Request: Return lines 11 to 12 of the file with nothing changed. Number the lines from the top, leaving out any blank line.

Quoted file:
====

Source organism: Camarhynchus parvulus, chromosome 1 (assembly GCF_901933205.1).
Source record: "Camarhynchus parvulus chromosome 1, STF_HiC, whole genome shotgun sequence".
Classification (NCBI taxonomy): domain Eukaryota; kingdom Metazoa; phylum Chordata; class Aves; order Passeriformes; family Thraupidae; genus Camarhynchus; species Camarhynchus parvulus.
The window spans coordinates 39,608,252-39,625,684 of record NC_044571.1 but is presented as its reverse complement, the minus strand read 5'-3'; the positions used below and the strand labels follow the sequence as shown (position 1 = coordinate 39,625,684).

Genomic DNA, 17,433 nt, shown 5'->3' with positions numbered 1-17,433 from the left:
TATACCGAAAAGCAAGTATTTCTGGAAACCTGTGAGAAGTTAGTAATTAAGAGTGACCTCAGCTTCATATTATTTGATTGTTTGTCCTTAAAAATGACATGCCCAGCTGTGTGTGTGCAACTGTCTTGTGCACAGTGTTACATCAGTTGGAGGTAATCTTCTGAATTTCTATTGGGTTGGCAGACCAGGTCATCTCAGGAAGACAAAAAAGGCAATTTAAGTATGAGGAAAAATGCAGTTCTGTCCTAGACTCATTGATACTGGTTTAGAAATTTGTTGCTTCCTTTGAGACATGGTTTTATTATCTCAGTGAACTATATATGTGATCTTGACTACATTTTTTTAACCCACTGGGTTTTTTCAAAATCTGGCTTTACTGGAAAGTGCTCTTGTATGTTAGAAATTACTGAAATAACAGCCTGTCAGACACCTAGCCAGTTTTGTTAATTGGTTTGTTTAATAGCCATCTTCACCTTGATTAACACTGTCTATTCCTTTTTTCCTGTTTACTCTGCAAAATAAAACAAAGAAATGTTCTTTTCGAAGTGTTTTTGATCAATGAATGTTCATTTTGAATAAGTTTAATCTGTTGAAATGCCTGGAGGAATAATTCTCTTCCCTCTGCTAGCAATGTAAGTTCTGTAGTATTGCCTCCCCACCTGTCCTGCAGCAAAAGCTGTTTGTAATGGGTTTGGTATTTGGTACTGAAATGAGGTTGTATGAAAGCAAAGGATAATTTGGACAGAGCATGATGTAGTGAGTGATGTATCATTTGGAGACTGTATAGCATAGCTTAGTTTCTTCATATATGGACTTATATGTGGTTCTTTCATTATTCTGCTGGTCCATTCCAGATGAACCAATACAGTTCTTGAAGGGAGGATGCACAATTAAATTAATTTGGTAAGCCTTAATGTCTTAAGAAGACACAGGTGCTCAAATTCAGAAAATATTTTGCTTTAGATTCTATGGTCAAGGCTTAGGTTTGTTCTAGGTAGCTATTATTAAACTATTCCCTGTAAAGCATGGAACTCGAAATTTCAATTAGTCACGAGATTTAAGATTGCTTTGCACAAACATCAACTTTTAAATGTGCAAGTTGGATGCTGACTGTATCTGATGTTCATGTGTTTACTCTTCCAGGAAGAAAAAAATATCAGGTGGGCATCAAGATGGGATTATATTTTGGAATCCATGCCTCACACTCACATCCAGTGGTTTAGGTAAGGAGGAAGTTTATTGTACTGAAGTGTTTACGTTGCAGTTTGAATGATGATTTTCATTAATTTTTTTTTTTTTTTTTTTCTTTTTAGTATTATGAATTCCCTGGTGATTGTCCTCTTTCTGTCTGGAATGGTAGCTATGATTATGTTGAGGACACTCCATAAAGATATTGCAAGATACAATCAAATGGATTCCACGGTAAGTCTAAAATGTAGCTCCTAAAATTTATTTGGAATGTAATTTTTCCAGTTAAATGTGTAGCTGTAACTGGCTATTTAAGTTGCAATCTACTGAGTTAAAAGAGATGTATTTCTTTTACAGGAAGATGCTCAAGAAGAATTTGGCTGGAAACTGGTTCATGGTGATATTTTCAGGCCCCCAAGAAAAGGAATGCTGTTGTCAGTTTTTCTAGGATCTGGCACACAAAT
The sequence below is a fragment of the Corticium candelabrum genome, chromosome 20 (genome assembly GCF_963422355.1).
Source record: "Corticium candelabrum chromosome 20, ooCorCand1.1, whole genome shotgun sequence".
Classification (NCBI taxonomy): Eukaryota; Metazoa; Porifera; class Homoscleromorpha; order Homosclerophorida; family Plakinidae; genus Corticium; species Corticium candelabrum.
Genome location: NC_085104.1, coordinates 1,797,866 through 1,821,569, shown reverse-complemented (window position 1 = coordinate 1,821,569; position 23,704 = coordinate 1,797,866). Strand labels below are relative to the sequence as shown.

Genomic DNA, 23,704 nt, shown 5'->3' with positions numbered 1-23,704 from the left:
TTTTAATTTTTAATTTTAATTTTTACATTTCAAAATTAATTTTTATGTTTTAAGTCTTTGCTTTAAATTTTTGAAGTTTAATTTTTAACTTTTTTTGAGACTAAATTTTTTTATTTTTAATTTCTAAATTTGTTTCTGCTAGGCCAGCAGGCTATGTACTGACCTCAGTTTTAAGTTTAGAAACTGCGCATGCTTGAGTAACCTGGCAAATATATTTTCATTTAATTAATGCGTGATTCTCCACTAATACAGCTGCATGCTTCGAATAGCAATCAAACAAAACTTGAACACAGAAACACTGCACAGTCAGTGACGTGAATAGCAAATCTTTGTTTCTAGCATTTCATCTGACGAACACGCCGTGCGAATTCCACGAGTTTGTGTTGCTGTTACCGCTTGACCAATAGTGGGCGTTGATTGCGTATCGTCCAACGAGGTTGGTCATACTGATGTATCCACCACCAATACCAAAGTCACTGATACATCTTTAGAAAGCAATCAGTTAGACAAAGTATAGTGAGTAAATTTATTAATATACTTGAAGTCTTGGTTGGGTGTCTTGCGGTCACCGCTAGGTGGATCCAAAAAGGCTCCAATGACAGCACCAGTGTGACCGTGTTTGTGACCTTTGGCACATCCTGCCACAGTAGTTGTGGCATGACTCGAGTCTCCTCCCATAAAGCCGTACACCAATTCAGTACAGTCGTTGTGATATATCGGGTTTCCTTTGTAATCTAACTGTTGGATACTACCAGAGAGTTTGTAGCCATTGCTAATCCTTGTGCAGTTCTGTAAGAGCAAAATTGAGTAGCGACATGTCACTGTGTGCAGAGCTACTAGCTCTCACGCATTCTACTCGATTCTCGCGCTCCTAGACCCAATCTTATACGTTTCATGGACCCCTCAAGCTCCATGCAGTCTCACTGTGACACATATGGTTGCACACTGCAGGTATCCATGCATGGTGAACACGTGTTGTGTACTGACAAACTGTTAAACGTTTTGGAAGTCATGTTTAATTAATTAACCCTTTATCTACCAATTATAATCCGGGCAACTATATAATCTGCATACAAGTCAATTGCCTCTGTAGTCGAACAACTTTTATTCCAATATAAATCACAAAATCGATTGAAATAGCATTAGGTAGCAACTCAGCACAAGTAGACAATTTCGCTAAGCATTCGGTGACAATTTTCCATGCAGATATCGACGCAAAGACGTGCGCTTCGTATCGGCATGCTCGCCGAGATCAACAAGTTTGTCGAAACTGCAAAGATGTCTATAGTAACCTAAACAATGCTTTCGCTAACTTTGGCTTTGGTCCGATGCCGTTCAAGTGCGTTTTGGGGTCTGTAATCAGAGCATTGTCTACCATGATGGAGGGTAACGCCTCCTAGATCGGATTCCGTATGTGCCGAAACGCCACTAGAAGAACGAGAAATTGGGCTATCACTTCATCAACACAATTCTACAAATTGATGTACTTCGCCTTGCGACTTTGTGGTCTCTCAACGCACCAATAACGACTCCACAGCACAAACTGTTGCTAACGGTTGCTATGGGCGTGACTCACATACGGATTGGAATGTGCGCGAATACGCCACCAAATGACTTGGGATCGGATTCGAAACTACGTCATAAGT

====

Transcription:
Genomic DNA, 23,704 nt, shown 5'->3' with positions numbered 1-23,704 from the left:
TTTTAATTTTTAATTTTAATTTTTACATTTCAAAATTAATTTTTATGTTTTAAGTCTTTGCTTTAAATTTTTGAAGTTTAATTTTTAACTTTTTTTGAGACTAAATTTTTTTATTTTTAATTTCTAAATTTGTTTCTGCTAGGCCAGCAGGCTATGTACTGACCTCAGTTTTAAGTTTAGAAACTGCGCATGCTTGAGTAACCTGGCAAATATATTTTCATTTAATTAATGCGTGATTCTCCACTAATACAGCTGCATGCTTCGAATAGCAATCAAACAAAACTTGAACACAGAAACACTGCACAGTCAGTGACGTGAATAGCAAATCTTTGTTTCTAGCATTTCATCTGACGAACACGCCGTGCGAATTCCACGAGTTTGTGTTGCTGTTACCGCTTGACCAATAGTGGGCGTTGATTGCGTATCGTCCAACGAGGTTGGTCATACTGATGTATCCACCACCAATACCAAAGTCACTGATACATCTTTAGAAAGCAATCAGTTAGACAAAGTATAGTGAGTAAATTTATTAATATACTTGAAGTCTTGGTTGGGTGTCTTGCGGTCACCGCTAGGTGGATCCAAAAAGGCTCCAATGACAGCACCAGTGTGACCGTGTTTGTGACCTTTGGCACATCCTGCCACAGTAGTTGTGGCATGACTCGAGTCTCCTCCCATAAAGCCGTACACCAATTCAGTACAGTCGTTGTGATATATCGGGTTTCCTTTGTAATCTAACTGTTGGATACTACCAGAGAGTTTGTAGCCATTGCTAATCCTTGTGCAGTTCTGTAAGAGCAAAATTGAGTAGCGACATGTCACTGTGTGCAGAGCTACTAGCTCTCACGCATTCTACTCGATTCTCGCGCTCCTAGACCCAATCTTATACGTTTCATGGACCCCTCAAGCTCCATGCAGTCTCACTGTGACACATATGGTTGCACACTGCAGGTATCCATGCATGGTGAACACGTGTTGTGTACTGACAAACTGTTAAACGTTTTGGAAGTCATGTTTAATTAATTAACCCTTTATCTACCAATTATAATCCGGGCAACTATATAATCTGCATACAAGTCAATTGCCTCTGTAGTCGAACAACTTTTATTCCAATATAAATCACAAAATCGATTGAAATAGCATTAGGTAGCAACTCAGCACAAGTAGACAATTTCGCTAAGCATTCGGTGACAATTTTCCATGCAGATATCGACGCAAAGACGTGCGCTTCGTATCGGCATGCTCGCCGAGATCAACAAGTTTGTCGAAACTGCAAAGATGTCTATAGTAACCTAAACAATGCTTTCGCTAACTTTGGCTTTGGTCCGATGCCGTTCAAGTGCGTTTTGGGGTCTGTAATCAGAGCATTGTCTACCATGATGGAGGGTAACGCCTCCTAGATCGGATTCCGTATGTGCCGAAACGCCACTAGAAGAACGAGAAATTGGGCTATCACTTCATCAACACAATTCTACAAATTGATGTACTTCGCCTTGCGACTTTGTGGTCTCTCAACGCACCAATAACGACTCCACAGCACAAACTGTTGCTAACGGTTGCTATGGGCGTGACTCACATACGGATTGGAATGTGCGCGAATACGCCACCAAATGACTTGGGATCGGATTCGAAACTACGTCATAAGT